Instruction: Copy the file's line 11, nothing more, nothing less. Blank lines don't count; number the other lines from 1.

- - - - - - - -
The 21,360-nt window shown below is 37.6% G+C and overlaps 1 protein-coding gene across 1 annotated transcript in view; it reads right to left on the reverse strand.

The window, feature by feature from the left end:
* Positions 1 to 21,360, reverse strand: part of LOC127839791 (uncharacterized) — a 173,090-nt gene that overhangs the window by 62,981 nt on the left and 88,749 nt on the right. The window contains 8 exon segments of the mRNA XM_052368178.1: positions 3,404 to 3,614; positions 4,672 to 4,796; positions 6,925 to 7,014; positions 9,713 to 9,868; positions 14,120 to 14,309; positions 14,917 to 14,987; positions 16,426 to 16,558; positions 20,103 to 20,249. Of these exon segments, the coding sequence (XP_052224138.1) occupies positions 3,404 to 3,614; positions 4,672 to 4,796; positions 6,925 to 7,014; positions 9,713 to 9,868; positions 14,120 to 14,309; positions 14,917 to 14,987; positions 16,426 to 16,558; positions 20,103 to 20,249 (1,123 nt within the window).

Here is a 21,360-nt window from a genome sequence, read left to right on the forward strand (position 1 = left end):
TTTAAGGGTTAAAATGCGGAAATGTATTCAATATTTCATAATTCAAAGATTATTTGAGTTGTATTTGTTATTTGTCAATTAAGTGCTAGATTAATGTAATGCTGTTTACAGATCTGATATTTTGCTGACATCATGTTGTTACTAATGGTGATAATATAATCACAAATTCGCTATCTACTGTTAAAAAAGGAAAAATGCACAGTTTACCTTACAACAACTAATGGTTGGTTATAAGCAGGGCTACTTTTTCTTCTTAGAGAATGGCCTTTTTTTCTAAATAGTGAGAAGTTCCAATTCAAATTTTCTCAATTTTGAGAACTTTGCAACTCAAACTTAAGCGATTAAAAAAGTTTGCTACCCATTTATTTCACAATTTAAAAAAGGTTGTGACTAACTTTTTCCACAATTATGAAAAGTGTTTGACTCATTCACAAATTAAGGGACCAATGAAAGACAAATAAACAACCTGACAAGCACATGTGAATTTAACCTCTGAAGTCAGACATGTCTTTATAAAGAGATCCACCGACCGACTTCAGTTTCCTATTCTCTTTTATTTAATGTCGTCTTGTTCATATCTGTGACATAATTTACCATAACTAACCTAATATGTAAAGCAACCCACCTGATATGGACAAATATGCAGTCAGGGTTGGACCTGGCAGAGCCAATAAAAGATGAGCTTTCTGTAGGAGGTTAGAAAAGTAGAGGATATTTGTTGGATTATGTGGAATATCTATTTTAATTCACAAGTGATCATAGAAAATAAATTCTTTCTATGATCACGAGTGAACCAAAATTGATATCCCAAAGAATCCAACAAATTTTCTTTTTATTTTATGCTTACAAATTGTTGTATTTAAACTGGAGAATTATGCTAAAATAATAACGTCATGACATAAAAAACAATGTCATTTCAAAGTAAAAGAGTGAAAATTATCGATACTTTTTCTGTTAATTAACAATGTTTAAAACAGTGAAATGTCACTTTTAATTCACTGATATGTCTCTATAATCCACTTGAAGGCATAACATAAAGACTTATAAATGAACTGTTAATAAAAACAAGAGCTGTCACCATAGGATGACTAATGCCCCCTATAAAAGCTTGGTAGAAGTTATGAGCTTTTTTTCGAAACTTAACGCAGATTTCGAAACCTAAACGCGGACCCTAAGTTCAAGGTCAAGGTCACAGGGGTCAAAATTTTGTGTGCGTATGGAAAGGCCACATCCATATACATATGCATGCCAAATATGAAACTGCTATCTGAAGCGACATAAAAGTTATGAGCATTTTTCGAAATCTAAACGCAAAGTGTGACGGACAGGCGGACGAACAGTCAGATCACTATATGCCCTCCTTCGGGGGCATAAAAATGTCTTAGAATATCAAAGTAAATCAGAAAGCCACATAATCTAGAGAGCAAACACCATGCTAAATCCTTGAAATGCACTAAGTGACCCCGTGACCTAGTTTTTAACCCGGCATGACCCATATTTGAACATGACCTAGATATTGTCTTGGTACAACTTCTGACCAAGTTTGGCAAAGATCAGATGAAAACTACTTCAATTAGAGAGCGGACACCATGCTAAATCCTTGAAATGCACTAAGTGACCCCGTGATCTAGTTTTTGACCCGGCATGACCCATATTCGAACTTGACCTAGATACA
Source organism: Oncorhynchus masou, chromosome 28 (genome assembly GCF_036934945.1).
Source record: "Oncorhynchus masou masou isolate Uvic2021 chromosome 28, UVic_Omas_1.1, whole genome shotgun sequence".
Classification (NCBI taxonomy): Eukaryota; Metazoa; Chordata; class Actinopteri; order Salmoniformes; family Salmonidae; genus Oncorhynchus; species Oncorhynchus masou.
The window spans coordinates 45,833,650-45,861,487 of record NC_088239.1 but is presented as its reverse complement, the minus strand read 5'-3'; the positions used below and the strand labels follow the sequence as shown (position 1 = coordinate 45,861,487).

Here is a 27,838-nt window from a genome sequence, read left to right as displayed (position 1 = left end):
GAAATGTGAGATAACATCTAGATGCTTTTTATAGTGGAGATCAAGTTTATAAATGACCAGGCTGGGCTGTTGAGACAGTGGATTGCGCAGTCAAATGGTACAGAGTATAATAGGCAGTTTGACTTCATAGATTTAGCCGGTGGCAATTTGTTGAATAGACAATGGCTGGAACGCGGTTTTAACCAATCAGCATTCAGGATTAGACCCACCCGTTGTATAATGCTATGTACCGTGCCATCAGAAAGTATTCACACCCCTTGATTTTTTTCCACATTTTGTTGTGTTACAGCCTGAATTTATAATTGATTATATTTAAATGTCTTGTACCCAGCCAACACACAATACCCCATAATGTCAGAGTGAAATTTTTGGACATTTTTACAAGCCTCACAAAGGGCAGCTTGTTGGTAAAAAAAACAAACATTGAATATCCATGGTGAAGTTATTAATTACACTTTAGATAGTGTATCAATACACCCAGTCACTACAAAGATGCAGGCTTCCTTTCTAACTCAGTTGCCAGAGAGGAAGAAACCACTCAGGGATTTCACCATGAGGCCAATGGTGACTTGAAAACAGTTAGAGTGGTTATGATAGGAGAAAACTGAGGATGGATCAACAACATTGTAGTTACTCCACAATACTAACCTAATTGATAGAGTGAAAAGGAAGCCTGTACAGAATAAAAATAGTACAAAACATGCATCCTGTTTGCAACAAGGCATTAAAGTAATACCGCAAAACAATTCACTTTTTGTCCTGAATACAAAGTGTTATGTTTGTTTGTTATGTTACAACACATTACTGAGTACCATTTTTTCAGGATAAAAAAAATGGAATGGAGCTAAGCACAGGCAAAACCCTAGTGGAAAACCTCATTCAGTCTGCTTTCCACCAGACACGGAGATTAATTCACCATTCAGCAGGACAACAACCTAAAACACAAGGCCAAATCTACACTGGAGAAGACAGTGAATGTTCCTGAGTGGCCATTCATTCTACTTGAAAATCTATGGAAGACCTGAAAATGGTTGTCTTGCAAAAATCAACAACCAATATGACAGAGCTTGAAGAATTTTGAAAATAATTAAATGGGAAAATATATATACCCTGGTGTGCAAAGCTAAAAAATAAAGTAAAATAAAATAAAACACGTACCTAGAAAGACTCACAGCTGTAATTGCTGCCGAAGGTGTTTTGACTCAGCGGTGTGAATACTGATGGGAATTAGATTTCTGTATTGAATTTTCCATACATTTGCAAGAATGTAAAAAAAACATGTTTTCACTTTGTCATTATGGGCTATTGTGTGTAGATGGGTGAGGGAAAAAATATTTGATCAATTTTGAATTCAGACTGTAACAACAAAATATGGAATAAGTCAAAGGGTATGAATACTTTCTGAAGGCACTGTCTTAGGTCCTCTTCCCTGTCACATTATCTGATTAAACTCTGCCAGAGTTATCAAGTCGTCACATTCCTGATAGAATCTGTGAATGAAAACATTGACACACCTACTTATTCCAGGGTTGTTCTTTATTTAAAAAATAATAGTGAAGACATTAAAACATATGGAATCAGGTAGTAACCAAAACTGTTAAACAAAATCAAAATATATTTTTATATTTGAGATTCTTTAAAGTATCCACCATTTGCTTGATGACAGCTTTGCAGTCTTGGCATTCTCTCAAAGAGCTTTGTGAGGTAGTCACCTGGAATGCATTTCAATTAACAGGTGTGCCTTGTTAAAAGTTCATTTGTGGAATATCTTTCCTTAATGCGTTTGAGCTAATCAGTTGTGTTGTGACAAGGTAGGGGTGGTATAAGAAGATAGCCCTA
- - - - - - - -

GAAATGTGAGATAACATCTAGATGCTTTTTATAGTGGAGATCAAGTTTATAAATGACCAGGCTGGGCTGTTGAGACAGTGGATTGCGCAGTCAAATGGTACAGAGTATAATAGGCAGTTTGACTTCATAGATTTAGCCGGTGGCAATTTGTTGAATAGACAATGGCTGGAACGCGGTTTTAACCAATCAGCATTCAGGATTAGACCCACCCGTTGTATAATGCTATGTACCGTGCCATCAGAAAGTATTCACACCCCTTGATTTTTTTCCACATTTTGTTGTGTTACAGCCTGAATTTATAATTGATTATATTTAAATGTCTTGTACCCAGCCAACACACAATACCCCATAATGTCAGAGTGAAATTTTTGGACATTTTTACAAGCCTCACAAAGGGCAGCTTGTTGGTAAAAAAAACAAACATTGAATATCCATGGTGAAGTTATTAATTACACTTTAGATAGTGTATCAATACACCCAGTCACTACAAAGATGCAGGCTTCCTTTCTAACTCAGTTGCCAGAGAGGAAGAAACCACTCAGGGATTTCACCATGAGGCCAATGGTGACTTGAAAACAGTTAGAGTGGTTATGATAGGAGAAAACTGAGGATGGATCAACAACATTGTAGTTACTCCACAATACTAACCTAATTGATAGAGTGAAAAGGAAGCCTGTACAGAATAAAAATAGTACAAAACATGCATCCTGTTTGCAACAAGGCATTAAAGTAATACCGCAAAACAATTCACTTTTTGTCCTGAATACAAAGTGTTATGTTTGTTTGTTATGTTACAACACATTACTGAGTACCATTTTTTCAGGATAAAAAAAATGGAATGGAGCTAAGCACAGGCAAAACCCTAGTGGAAAACCTCATTCAGTCTGCTTTCCACCAGACACGGAGATTAATTCACCATTCAGCAGGACAACAACCTAAAACACAAGGCCAAATCTACACTGGAGAAGACAGTGAATGTTCCTGAGTGGCCATTCATTCTACTTGAAAATCTATGGAAGACCTGAAAATGGTTGTCTTGCAAAAATCAACAACCAATATGACAGAGCTTGAAGAATTTTGAAAATAATTAAATGGGAAAATATATATACCCTGGTGTGCAAAGCTAAAAAATAAAGTAAAATAAAATAAAACACGTACCTAGAAAGACTCACAGCTGTAATTGCTGCCGAAGGTGTTTTGACTCAGCGGTGTGAATACTGATGGGAATTAGATTTCTGTATTGAATTTTCCATACATTTGCAAGAATGTAAAAAAAACATGTTTTCACTTTGTCATTATGGGCTATTGTGTGTAGATGGGTGAGGGAAAAAATATTTGATCAATTTTGAATTCAGACTGTAACAACAAAATATGGAATAAGTCAAAGGGTATGAATACTTTCTGAAGGCACTGTCTTAGGTCCTCTTCCCTGTCACATTATCTGATTAAACTCTGCCAGAGTTATCAAGTCGTCACATTCCTGATAGAATCTGTGAATGAAAACATTGACACACCTACTTATTCCAGGGTTGTTCTTTATTTAAAAAATAATAGTGAAGACATTAAAACATATGGAATCAGGTAGTAACCAAAACTGTTAAACAAAATCAAAATATATTTTTATATTTGAGATTCTTTAAAGTATCCACCATTTGCTTGATGACAGCTTTGCAGTCTTGGCATTCTCTCAAAGAGCTTTGTGAGGTAGTCACCTGGAATGCATTTCAATTAACAGGTGTGCCTTGTTAAAAGTTCATTTGTGGAATATCTTTCCTTAATGCGTTTGAGCTAATCAGTTGTGTTGTGACAAGGTAGGGGTGGTATAAGAAGATAGCCCTA